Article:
Unexpected Flavors

House-made liqueurs inspired by the Willamette Valley

Green Walnut Nocino. Photo by Trask Bedortha
Green Walnut Nocino. by Trask Bedortha

The people behind popular Eugene restaurant Party Downtown, located at 55 W. Broadway, apply a “make-it-in-house” ethic to everything they do, from curing meats to baking bread. Bartender James West is particularly passionate about house-made liqueurs — distilled spirits infused with the flavors of fruit, berries, herbs or even flowers.

“I want to make things that are for sale in the liquor store,” West says. “But if we have as good or better ingredients in the valley, I will forgo buying something and make it myself.”

“Liqueur implies richness, viscosity,” he continues, adding that liqueurs have high sugar content but shouldn’t be thought of as strictly dessert drinks. “I always want people to be brave about when they’re having things and not feel contrived to a sequence of an experience,” West says, explaining that many liqueurs are aperitifs — or “before-the-meal” beverages.

This past winter, a popular drink on West’s menu was the house-made Irish Cream: Clontarf Irish whiskey, organic condensed milk, organic half ‘n’ half, Wandering Goat espresso, chocolate ganache and organic almond and vanilla extracts.

West serves the drink over frozen Wandering Goat Abyssinian coffee cubes and even makes his own half ‘n’ half. “Half milk, half heavy cream adds a nuanced richness,” he says.

West uses recipes as a reference when making liqueurs but frequently expands on them. “The instructions are really easy,” West says, “but it’s up to you to choose the quality of ingredients and really take it somewhere that has more potential.”

And being located in the heart of the Willamette Valley, West has access to a dizzying array of quality ingredients to experiment with — making everything from Doug fir brandy to elderflower liqueur.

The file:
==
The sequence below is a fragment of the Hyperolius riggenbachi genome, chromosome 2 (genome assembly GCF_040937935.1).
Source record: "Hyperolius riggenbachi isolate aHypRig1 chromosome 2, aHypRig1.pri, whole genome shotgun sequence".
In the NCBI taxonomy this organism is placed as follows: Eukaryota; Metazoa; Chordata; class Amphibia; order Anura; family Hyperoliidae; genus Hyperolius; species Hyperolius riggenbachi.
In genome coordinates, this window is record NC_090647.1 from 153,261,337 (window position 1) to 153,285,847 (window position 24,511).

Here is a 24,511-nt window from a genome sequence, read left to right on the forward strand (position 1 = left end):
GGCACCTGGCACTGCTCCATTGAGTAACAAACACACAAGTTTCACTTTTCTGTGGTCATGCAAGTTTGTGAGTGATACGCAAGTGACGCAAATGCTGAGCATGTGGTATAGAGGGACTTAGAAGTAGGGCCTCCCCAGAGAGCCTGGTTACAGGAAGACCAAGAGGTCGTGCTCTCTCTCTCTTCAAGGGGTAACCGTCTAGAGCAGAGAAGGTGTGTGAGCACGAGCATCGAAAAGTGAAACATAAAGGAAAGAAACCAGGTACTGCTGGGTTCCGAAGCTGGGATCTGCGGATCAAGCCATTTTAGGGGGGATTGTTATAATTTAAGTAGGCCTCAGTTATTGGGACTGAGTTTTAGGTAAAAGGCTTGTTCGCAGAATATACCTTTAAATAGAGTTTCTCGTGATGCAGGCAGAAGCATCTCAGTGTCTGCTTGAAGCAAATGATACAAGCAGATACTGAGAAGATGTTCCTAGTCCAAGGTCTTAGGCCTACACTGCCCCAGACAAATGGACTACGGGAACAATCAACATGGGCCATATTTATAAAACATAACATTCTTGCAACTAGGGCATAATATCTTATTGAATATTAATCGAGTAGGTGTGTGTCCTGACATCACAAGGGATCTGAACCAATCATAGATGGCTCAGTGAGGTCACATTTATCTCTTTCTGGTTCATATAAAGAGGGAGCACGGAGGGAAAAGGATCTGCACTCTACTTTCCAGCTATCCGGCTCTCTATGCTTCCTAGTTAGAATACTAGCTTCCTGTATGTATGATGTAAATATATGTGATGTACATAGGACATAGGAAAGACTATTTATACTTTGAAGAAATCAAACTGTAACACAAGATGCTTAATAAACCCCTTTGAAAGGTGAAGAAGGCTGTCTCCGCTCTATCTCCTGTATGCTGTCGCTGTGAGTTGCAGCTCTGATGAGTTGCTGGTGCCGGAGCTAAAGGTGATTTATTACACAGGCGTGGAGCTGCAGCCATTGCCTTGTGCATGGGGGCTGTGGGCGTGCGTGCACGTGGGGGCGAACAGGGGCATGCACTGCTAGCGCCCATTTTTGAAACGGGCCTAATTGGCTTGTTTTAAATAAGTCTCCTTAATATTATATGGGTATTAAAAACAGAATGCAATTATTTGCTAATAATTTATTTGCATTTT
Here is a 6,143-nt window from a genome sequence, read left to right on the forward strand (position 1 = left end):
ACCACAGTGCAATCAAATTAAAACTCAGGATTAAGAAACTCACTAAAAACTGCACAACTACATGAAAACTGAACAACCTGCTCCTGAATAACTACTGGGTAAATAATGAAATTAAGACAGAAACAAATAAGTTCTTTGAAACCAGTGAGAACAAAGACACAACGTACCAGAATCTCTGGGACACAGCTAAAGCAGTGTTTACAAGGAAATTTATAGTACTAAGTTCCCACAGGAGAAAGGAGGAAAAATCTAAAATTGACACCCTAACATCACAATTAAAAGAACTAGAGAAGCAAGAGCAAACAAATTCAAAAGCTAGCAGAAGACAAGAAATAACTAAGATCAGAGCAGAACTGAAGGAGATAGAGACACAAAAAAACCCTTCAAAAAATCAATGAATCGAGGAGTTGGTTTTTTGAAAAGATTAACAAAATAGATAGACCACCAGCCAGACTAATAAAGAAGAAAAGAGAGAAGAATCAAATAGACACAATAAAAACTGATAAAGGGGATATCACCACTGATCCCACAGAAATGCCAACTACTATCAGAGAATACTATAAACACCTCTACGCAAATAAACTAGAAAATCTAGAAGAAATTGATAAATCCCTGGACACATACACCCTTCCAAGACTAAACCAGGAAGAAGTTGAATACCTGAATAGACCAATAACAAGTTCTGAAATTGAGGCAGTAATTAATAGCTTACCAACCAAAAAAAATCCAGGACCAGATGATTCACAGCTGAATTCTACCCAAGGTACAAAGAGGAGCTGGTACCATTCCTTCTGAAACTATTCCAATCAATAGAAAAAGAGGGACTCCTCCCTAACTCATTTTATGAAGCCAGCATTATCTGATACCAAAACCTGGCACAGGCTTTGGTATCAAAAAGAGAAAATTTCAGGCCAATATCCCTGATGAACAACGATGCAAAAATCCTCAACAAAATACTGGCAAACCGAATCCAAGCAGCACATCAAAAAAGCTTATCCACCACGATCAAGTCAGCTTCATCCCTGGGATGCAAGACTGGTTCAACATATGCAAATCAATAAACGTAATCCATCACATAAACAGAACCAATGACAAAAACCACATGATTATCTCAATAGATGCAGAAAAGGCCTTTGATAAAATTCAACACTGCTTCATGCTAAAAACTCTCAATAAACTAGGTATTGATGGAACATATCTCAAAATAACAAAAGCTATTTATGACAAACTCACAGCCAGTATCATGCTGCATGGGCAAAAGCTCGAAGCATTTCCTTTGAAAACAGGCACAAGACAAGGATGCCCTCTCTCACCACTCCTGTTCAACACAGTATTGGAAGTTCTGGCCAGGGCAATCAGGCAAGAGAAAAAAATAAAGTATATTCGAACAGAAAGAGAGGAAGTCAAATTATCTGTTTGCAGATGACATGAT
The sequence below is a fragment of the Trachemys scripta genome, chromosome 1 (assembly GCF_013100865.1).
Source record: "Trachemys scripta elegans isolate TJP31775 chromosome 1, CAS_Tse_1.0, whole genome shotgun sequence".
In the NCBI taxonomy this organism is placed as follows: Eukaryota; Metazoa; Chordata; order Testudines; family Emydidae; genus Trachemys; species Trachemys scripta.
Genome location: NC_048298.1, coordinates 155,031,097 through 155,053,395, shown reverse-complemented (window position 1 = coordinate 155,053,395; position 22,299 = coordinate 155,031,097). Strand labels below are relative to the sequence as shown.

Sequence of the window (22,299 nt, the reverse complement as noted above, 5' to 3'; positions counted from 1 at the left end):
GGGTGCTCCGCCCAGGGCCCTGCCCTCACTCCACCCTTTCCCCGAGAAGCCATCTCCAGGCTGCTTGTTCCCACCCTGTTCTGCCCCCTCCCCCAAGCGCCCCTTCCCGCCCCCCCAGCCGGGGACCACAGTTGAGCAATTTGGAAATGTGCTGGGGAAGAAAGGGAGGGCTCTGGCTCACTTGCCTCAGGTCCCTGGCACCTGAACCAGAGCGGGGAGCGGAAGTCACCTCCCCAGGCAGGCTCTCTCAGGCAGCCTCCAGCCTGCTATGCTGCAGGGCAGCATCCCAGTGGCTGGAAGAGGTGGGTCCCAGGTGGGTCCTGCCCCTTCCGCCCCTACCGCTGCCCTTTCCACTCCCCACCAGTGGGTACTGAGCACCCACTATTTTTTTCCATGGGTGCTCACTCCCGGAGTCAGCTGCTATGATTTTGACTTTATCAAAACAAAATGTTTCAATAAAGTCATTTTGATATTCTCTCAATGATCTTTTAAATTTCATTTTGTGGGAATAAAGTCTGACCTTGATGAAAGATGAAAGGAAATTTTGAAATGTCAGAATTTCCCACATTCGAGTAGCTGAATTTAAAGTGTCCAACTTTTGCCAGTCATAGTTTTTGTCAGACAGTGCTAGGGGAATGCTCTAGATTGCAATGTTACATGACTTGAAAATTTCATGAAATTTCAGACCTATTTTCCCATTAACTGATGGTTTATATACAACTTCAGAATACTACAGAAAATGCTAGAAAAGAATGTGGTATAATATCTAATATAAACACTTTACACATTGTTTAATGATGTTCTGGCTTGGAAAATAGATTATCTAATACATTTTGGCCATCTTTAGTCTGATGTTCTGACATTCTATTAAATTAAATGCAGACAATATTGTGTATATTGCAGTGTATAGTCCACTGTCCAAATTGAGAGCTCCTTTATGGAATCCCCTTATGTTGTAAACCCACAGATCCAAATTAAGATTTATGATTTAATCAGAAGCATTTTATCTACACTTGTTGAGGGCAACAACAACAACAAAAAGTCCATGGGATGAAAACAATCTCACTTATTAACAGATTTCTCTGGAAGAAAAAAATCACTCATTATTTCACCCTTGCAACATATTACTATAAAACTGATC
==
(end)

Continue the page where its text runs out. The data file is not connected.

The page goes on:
“I go and actually forage my own elderflowers with a hoe and a basket,” West says. “The whole energy is to harness anything we have seasonally available and make it instead of buying. If you’re a gardener and you have great produce and fruit at home, you can make your own liqueurs.”

West is currently working on a green walnut nocino — a sticky, spicy and sweet Italian liqueur. And during currant season — usually mid-summer — West makes his own crème de cassis, mixing black currants with pink ones from a tree in his own yard.

Crème de cassis is “definitely a liqueur,” West says, “but is usually used as a mixing agent.” West uses crème de cassis as a mixer in a popular drink called the Bourbon Renewal: bourbon, lemon, crème de cassis and bitters.

“One of the things that making house liqueurs does is it starts a conversation,” West says. “You’ll get some people that will come and have [the Irish Cream] and say, ‘I remember, 15 years ago, I tried this and tried that.’ You see that glint in their eye when they cared for a moment about craft mixing. And what we’re doing now is reminding them of that.”